Wednesday, December 30, 2009

Traschel v. Rogers Terminal & Shipping Corp. (9th Cir. - Dec. 30, 2009)

First -- and important -- principles first. Everyone's entitled to their day in court. In the trial court as well as on appeal. We all agree on that.

Bonus principle: Legal issues are important. They need to be resolved. Especially when they're relevant to multiple cases. I'm down with that too.

So David Traschel, a longshoreman in Portland, slips on a ship -- say that three times fast -- and hurts his shoulder. He has surgery and misses six weeks of work before coming back. So he's entitled to a compensation award (like worker's comp) under the Longshore and Harbor Workers’ Compensation Act (the "LHWCA"). Yep. We all agree on that.

The only lingering issue after the trial court's ruling is how precisely we calculate this award. Here's the issue on appeal:

"The LHWCA provides that Trachsel’s average daily wage, on which compensation is based, should be calculated by dividing his total annual salary in the year preceding his injury by the number of days he was employed in that year. 33 U.S.C. § 910(a). The ALJ included unworked paid holidays in the number of days Trachsel was employed, which resulted in a lower award than Trachsel would have received had those days not been included. The Benefits Review Board (“BRB”) affirmed and Trachsel petitions for review, arguing that the ALJ erred by including unworked paid holidays."

I can see why that's a difficult issue, and there are indeed arguments on both sides. One side says that paid holidays are essentially work days because you were paid. The other side says that paid holidays aren't work days because you didn't work. Fair enough.

The Ninth Circuit ultimately agrees with the ALJ. Seems entirely plausible and reasonable, and I've got no substantive objection on the merits.

But here's the thing. I knew from the Ninth Circuit's opinion what the legal issue was about, and presumably why it mattered, but I also had a keen sense that it didn't matter much. Traschel was only injured for six weeks, after all, and presumably was paid roughly (though not exactly) the same on paid holidays as on the days he actually worked. So how much are we talking about here?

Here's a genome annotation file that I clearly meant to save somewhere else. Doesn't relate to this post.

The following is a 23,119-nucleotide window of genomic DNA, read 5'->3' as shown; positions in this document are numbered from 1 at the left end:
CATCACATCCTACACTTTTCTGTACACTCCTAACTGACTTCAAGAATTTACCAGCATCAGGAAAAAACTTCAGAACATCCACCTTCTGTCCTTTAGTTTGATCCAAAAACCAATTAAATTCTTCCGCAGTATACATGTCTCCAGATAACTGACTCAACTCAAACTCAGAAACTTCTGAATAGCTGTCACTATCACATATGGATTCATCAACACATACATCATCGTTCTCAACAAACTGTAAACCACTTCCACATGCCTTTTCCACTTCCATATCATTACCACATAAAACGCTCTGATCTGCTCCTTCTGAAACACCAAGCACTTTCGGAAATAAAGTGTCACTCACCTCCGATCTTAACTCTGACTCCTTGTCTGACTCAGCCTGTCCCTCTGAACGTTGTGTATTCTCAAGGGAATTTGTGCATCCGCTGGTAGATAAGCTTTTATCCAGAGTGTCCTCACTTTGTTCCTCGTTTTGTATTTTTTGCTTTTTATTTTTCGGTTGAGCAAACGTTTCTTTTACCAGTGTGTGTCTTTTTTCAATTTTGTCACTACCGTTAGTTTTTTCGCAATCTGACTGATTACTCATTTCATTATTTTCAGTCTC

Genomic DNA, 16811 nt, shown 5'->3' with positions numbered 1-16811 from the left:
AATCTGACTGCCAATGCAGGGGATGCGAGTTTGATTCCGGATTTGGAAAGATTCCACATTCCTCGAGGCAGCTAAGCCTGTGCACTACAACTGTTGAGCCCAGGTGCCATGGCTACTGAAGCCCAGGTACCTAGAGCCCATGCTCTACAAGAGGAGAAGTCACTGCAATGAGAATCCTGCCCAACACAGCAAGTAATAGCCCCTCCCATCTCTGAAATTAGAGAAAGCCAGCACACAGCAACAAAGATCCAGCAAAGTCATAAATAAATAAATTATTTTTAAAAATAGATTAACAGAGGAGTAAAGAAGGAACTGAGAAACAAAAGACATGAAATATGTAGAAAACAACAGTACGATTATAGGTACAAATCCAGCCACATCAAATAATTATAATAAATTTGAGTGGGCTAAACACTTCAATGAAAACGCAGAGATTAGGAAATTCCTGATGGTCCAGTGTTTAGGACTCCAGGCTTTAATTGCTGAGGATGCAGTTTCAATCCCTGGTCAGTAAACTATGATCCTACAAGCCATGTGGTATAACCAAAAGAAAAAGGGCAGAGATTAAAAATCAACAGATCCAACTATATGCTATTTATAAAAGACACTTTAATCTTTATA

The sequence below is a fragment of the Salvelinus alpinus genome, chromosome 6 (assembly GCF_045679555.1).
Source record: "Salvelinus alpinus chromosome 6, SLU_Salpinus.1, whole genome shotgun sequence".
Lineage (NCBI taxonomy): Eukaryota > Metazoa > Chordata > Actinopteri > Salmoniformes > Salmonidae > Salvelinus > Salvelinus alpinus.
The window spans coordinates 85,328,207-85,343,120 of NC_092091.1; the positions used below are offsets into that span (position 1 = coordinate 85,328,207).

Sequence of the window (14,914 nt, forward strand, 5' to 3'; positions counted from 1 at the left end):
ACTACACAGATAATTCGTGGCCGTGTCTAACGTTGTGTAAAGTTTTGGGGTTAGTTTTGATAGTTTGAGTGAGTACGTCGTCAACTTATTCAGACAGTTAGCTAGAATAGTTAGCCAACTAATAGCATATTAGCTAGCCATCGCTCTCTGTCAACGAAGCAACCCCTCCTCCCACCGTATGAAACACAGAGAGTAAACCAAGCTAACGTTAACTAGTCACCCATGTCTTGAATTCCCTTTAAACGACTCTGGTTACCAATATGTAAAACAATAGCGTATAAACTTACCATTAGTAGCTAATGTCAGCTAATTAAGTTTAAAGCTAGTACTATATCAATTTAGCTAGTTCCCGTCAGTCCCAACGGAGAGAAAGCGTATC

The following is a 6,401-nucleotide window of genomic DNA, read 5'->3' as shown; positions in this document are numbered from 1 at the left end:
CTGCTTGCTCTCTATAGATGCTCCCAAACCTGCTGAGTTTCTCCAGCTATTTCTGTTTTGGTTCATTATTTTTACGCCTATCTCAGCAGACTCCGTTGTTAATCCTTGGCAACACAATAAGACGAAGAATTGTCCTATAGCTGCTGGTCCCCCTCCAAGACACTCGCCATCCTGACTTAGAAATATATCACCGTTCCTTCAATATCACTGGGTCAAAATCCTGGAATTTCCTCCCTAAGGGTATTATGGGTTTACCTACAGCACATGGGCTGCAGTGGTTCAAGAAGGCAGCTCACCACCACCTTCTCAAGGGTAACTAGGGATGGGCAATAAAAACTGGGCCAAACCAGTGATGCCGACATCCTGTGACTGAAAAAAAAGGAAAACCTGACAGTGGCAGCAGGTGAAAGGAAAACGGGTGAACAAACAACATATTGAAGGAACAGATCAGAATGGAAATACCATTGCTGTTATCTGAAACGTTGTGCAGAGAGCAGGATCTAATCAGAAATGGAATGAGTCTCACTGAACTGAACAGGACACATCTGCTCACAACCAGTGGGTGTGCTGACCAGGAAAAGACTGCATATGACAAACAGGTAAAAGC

You can't figure that out at all from the opinion, so I went and read all three briefs. Which also do not precisely tell you how much's at stake. But I can figure it out. 'Cause Traschel's lawyer says that the ALJ awarded $1365.75 a week with the paid holidays included, whereas everyone agrees that the actual number is $1427.00 a week if they're left out. And remember that we're only talking about six weeks of injury, with no disputes about permanent damages, etc.

So the difference is exactly $61.25 a week. Times six weeks. For a whopping $367.50.

That's what the whole appeal is about. $367.50.

Which is less than the filing fee for a Ninth Circuit appeal. Or the plane tickets for even one of the panel members (much less the attorneys) to Portland for the oral argument. Or even the cost to print the opinion in the pages of the Federal Appellate Reports!

Which made me think: Why is anyone doing this?! Why is Traschel filing the appeal (other than for principle, attorney fee, or other non-rational or socially deleterious reasons)? Why is Rogers Terminal opposing it (ditto)? Why even bother to resolve it?!

Yes, yes, I know, we can't just refuse to hear an issue just because there's virtually nothing at all at stake, or at least nothing that's not totally swamped by the transaction costs of the resolution. But we can't mediate these things? Split the freaking difference? It's Three Hundred And Sixty Seven Dollars (and Fifty Cents), for goodness sake. We can't find some way to work this out in a manner that doesn't involve two lawyers briefing the thing, multiple law clerks reading the thing, and three Article III judges participating in oral argument and writing an opinion? Really?!

Heck, I figure the time I spent even reading the thing resulted in an opportunity cost that was greater than the value of the whole case. Even at my absurdly low hourly rate.

There's got to be some way to do these things better. Though I admit that I can't come up with it at the outset. When only money is at stake, and the amount is, say, in two or three figures, it seems reasonable to me to say something like: "We'll totally hear your appeal, of course. But the side that ends up losing will have to pay triple costs, okay?" Seems to me like that would be a possible solution -- one that would either bring the parties to the table or result in the proper party paying for the deadweight social costs incurred by pretty darn marginal litigation.

Which is not to diminish the non-frivolous nature of the issue at hand. Again, both sides had a reasonable argument. But when you've got $367.50 at stake, I can't imagine that there's not a better way to resolve the dispute than by filing and resolving a full-blown appeal.

At a minimum, next time you've got a $300 case, and are thinking about filing an appeal with the Ninth Circuit, send me an e-mail. I might well just write you a check. If only to avoid wasting an hour of my time reading the opinion and whining about why your decision to appeal is far from the most rational social use of legal resources in the history of mankind.